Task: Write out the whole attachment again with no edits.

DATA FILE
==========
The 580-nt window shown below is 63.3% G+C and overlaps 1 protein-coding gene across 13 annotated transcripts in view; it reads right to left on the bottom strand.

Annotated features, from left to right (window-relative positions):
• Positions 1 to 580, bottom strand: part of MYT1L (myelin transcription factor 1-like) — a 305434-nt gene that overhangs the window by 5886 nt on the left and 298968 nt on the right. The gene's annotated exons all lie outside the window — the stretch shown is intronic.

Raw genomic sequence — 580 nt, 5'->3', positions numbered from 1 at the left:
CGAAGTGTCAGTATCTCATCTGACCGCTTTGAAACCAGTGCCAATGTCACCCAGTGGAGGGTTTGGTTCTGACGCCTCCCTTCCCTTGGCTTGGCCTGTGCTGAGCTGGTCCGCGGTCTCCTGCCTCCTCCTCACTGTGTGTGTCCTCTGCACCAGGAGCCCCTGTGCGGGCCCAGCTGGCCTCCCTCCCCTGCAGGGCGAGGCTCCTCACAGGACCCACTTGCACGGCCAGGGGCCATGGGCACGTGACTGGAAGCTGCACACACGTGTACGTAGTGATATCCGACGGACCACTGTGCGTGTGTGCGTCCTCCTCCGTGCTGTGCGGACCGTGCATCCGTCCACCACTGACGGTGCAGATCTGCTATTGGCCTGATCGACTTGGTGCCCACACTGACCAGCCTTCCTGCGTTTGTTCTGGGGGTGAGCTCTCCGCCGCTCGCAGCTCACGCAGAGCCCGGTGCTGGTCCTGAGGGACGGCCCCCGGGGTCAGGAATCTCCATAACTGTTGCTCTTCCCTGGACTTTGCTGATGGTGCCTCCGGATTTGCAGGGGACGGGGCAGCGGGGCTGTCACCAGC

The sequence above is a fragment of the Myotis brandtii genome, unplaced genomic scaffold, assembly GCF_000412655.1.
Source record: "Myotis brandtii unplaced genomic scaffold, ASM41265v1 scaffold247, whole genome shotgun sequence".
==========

The 580-nt window shown below is 63.3% G+C and overlaps 1 protein-coding gene across 13 annotated transcripts in view; it reads right to left on the bottom strand.

Annotated features, from left to right (window-relative positions):
• Positions 1 to 580, bottom strand: part of MYT1L (myelin transcription factor 1-like) — a 305434-nt gene that overhangs the window by 5886 nt on the left and 298968 nt on the right. The gene's annotated exons all lie outside the window — the stretch shown is intronic.

Raw genomic sequence — 580 nt, 5'->3', positions numbered from 1 at the left:
CGAAGTGTCAGTATCTCATCTGACCGCTTTGAAACCAGTGCCAATGTCACCCAGTGGAGGGTTTGGTTCTGACGCCTCCCTTCCCTTGGCTTGGCCTGTGCTGAGCTGGTCCGCGGTCTCCTGCCTCCTCCTCACTGTGTGTGTCCTCTGCACCAGGAGCCCCTGTGCGGGCCCAGCTGGCCTCCCTCCCCTGCAGGGCGAGGCTCCTCACAGGACCCACTTGCACGGCCAGGGGCCATGGGCACGTGACTGGAAGCTGCACACACGTGTACGTAGTGATATCCGACGGACCACTGTGCGTGTGTGCGTCCTCCTCCGTGCTGTGCGGACCGTGCATCCGTCCACCACTGACGGTGCAGATCTGCTATTGGCCTGATCGACTTGGTGCCCACACTGACCAGCCTTCCTGCGTTTGTTCTGGGGGTGAGCTCTCCGCCGCTCGCAGCTCACGCAGAGCCCGGTGCTGGTCCTGAGGGACGGCCCCCGGGGTCAGGAATCTCCATAACTGTTGCTCTTCCCTGGACTTTGCTGATGGTGCCTCCGGATTTGCAGGGGACGGGGCAGCGGGGCTGTCACCAGC

The sequence above is a fragment of the Myotis brandtii genome, unplaced genomic scaffold, assembly GCF_000412655.1.
Source record: "Myotis brandtii unplaced genomic scaffold, ASM41265v1 scaffold247, whole genome shotgun sequence".